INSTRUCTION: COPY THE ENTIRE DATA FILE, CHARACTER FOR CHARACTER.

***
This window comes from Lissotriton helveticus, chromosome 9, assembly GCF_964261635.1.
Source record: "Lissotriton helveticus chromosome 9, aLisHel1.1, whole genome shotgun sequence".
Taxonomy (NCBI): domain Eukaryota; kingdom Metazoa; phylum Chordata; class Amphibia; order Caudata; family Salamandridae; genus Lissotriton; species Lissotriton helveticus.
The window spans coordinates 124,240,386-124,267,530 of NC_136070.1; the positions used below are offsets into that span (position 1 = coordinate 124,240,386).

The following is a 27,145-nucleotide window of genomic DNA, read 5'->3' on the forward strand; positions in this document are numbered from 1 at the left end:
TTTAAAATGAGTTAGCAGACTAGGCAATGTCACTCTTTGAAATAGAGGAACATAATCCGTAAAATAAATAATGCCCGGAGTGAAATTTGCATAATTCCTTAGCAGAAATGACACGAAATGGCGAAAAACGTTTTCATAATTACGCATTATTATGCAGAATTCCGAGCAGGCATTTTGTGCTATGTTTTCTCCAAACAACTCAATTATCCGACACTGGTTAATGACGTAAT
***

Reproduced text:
This window comes from Lissotriton helveticus, chromosome 9, assembly GCF_964261635.1.
Source record: "Lissotriton helveticus chromosome 9, aLisHel1.1, whole genome shotgun sequence".
Taxonomy (NCBI): domain Eukaryota; kingdom Metazoa; phylum Chordata; class Amphibia; order Caudata; family Salamandridae; genus Lissotriton; species Lissotriton helveticus.
The window spans coordinates 124,240,386-124,267,530 of NC_136070.1; the positions used below are offsets into that span (position 1 = coordinate 124,240,386).

The following is a 27,145-nucleotide window of genomic DNA, read 5'->3' on the forward strand; positions in this document are numbered from 1 at the left end:
TTTAAAATGAGTTAGCAGACTAGGCAATGTCACTCTTTGAAATAGAGGAACATAATCCGTAAAATAAATAATGCCCGGAGTGAAATTTGCATAATTCCTTAGCAGAAATGACACGAAATGGCGAAAAACGTTTTCATAATTACGCATTATTATGCAGAATTCCGAGCAGGCATTTTGTGCTATGTTTTCTCCAAACAACTCAATTATCCGACACTGGTTAATGACGTAAT